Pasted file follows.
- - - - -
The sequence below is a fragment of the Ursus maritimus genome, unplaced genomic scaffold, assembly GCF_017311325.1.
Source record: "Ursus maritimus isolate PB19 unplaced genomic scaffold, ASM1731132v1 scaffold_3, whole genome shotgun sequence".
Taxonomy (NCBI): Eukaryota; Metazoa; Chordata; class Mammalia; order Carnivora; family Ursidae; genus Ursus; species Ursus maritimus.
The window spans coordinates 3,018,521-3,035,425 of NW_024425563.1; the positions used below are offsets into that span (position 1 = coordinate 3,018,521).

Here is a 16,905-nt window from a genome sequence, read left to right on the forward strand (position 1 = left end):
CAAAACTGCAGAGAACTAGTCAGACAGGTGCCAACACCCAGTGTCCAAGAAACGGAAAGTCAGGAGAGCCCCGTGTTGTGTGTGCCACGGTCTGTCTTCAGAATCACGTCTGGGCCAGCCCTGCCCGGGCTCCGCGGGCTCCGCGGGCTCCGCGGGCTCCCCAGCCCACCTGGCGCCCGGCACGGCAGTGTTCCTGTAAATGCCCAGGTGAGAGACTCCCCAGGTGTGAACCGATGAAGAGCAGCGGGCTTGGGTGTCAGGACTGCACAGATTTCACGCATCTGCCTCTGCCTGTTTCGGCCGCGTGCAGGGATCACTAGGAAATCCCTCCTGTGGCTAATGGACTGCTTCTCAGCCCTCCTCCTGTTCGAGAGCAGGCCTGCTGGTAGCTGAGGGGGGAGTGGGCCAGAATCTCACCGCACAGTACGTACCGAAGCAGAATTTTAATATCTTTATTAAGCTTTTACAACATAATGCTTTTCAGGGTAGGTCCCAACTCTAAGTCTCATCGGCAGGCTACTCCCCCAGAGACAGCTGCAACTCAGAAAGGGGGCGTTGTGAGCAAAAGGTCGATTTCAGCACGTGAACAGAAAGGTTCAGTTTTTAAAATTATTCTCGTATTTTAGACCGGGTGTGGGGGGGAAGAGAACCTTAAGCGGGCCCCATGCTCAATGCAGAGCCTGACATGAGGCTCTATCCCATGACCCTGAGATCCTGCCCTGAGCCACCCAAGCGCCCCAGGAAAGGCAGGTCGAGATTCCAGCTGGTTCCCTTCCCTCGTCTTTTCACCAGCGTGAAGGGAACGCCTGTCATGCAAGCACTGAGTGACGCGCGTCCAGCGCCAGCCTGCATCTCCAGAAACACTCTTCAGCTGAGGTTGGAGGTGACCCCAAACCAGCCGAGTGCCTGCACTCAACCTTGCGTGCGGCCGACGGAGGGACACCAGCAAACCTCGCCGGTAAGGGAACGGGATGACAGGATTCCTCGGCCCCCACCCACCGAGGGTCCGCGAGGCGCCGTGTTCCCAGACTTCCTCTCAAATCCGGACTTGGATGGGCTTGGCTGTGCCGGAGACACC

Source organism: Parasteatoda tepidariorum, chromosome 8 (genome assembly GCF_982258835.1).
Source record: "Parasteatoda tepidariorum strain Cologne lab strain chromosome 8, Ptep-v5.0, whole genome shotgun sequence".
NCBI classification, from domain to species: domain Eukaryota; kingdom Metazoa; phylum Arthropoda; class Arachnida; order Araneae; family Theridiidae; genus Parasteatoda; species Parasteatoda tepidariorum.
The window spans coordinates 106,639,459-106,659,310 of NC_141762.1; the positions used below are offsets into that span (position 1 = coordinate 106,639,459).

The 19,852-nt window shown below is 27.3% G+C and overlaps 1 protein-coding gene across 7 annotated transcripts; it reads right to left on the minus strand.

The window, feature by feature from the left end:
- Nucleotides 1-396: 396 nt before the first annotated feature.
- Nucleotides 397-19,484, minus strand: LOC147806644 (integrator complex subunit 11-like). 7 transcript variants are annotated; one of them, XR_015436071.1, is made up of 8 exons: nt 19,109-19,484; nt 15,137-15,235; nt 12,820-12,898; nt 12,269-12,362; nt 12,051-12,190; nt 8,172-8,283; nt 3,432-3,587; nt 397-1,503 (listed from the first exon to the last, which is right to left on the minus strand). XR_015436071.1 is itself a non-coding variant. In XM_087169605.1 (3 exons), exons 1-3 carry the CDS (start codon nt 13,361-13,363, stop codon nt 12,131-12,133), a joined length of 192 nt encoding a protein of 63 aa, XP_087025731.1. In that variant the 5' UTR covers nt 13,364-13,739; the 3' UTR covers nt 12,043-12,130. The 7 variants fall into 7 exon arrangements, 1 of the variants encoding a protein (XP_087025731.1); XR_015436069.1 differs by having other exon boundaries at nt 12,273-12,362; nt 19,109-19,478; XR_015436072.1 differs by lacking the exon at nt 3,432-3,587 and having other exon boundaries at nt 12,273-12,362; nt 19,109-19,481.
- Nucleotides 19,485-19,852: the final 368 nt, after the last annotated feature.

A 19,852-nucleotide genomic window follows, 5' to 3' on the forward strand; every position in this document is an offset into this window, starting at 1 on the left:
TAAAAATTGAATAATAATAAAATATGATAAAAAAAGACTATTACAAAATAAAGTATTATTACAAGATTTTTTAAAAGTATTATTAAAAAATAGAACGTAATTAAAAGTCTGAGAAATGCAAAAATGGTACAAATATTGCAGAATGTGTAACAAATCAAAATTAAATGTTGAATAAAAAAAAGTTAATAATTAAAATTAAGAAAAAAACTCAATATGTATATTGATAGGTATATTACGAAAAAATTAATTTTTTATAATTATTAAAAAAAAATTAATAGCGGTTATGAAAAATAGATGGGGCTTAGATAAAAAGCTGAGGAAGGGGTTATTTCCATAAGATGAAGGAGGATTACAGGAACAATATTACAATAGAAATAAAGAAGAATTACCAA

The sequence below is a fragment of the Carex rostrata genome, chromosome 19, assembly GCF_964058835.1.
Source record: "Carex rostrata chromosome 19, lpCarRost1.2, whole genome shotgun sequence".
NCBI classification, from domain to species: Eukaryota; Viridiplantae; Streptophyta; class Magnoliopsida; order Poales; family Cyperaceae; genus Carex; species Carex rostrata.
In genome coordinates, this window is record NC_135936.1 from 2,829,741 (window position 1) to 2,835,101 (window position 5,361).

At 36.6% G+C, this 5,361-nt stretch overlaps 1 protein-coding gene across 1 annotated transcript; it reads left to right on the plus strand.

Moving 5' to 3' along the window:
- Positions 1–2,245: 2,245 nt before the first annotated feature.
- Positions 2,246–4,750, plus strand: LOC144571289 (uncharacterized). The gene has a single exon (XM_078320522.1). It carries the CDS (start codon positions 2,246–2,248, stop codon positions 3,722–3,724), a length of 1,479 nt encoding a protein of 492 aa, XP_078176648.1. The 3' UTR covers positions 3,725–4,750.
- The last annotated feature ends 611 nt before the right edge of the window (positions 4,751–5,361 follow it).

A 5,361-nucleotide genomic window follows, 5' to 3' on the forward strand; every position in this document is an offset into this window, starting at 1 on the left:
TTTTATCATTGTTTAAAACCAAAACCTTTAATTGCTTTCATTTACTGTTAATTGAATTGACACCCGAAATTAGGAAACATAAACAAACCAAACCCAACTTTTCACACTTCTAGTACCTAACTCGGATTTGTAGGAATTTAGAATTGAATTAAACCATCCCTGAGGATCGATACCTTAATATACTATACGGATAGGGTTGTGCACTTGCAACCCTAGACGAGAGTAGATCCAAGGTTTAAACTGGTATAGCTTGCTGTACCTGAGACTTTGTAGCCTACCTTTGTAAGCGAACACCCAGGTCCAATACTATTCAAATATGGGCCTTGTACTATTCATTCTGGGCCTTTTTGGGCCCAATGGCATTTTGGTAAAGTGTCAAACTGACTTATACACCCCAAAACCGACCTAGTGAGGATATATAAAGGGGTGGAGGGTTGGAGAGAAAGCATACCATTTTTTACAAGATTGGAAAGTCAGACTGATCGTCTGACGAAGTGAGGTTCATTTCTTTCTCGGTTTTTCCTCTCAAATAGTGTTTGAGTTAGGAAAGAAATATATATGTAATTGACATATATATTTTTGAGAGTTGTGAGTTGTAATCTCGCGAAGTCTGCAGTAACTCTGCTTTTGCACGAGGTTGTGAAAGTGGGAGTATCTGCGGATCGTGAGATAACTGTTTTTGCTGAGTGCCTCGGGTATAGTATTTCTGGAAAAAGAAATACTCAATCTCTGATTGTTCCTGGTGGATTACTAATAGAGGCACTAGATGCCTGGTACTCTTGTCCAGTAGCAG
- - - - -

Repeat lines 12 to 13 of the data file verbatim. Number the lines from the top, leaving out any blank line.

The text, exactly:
The window, feature by feature from the left end:
- Nucleotides 1-396: 396 nt before the first annotated feature.